Presentation on the Batchellor Family and their Time at Barrett House

2013 marks our centennial- we were founded by a group of New Ipswich citizens in 1913, one hundred years ago. To mark the occasion, we held a birthday party for the Society on August 22. President Greg Hanselman gave an interesting report on recent changes to our exhibitions. This summer, two artifacts that have been on exhibit at Historic New England’s Barrett House returned to us.

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The Birthday festivities included cake of course!

One of these, an elegant chest, was made by Jonas Chickering a New Ipswich native son, who went on a to create the world-famous Chickering pianos. Presumably, he made this chest before 1824, when he left town to start his piano manufactory, Chickering and sons.

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Chest of drawers, cherry, and flame birch, made by Jonas Chickering, ca. 1820.

A second chest, this one made by a member of the Batchellor family, also returned from a lengthy stay at Barrett House. The Batchellor’s were a well-known local family of cabinetmakers, who for three generations supplied New Ipswich with fine furniture. Based on style and construction, this bow-front chest probably dates from around 1800- the year that the Barrett House was built.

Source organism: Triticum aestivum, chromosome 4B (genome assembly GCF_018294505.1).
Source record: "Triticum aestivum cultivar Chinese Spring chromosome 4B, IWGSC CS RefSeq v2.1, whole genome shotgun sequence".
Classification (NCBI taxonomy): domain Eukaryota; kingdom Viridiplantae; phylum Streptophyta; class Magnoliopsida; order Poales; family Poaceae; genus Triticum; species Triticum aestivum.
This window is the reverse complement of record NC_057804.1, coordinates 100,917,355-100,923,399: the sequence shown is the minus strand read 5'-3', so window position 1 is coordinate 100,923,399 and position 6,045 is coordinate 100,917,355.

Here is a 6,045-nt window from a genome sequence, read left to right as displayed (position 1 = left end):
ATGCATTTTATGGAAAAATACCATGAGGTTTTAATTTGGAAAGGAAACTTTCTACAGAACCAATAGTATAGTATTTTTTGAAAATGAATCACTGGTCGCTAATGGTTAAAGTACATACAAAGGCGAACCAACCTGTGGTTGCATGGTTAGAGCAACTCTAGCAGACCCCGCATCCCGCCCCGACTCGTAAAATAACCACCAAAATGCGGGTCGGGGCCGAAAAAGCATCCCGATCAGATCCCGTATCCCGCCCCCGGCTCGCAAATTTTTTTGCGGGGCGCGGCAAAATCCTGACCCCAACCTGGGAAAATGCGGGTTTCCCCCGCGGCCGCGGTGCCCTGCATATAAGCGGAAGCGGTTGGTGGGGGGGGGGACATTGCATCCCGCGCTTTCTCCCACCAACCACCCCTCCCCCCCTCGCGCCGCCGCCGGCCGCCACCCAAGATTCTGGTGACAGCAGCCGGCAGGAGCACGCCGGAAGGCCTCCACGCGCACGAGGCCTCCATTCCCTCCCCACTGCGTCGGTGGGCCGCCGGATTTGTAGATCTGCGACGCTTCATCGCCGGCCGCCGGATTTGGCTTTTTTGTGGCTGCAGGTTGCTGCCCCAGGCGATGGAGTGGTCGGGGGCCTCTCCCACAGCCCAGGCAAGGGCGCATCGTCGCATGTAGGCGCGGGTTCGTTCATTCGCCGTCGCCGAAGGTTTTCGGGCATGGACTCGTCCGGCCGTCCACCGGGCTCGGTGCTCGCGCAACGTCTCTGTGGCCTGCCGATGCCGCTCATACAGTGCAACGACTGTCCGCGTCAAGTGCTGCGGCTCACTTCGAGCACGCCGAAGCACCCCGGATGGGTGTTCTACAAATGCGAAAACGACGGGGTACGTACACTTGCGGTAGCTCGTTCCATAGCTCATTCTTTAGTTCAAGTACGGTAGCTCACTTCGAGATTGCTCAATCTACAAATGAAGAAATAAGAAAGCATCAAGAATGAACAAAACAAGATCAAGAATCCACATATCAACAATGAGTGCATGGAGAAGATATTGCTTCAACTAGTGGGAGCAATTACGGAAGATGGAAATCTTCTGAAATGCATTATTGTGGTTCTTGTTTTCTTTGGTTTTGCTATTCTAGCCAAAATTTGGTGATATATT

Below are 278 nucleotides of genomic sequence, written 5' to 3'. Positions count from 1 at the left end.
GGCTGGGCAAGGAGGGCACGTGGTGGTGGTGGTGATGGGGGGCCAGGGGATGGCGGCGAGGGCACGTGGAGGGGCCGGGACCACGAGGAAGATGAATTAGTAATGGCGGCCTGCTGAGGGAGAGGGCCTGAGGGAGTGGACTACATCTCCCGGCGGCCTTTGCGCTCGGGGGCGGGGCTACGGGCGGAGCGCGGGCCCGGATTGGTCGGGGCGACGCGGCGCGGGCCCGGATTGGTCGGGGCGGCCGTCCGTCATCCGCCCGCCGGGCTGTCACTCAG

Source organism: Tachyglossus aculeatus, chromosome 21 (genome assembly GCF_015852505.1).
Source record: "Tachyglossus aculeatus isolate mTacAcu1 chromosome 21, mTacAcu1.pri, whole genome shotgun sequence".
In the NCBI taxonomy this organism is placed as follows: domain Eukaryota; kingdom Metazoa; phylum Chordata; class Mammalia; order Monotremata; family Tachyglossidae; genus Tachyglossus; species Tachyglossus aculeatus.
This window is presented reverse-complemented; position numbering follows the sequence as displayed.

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Four-drawer chest made by the Batchellor family of cabinetmakers in New Ipswich, ca. 1800.

Sitting on top of the Batchellor chest is a model of the Barrett Mansion, so-called “Forest Hall,” made Nat Ober and his brother, Richard when they were young boys. Nat, who died in July of 2011, was a long-time board member and friend of the Historical Society and is sorely missed by all who knew him. The model is a gift of his wife, Marcia Ober.

The highlight of the meeting was a talk give by Linda Chase about the founding of the Society. The early years were marked by many of the same issues that characterize the society today—a compelling desire to preserve the history of New Ipswich and its people, sometimes hampered by funding problems and limited space, but always exhibiting a commitment to community and fellowship among the members.

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Linda Chase delights us with tales of the Society’s founding and early years.

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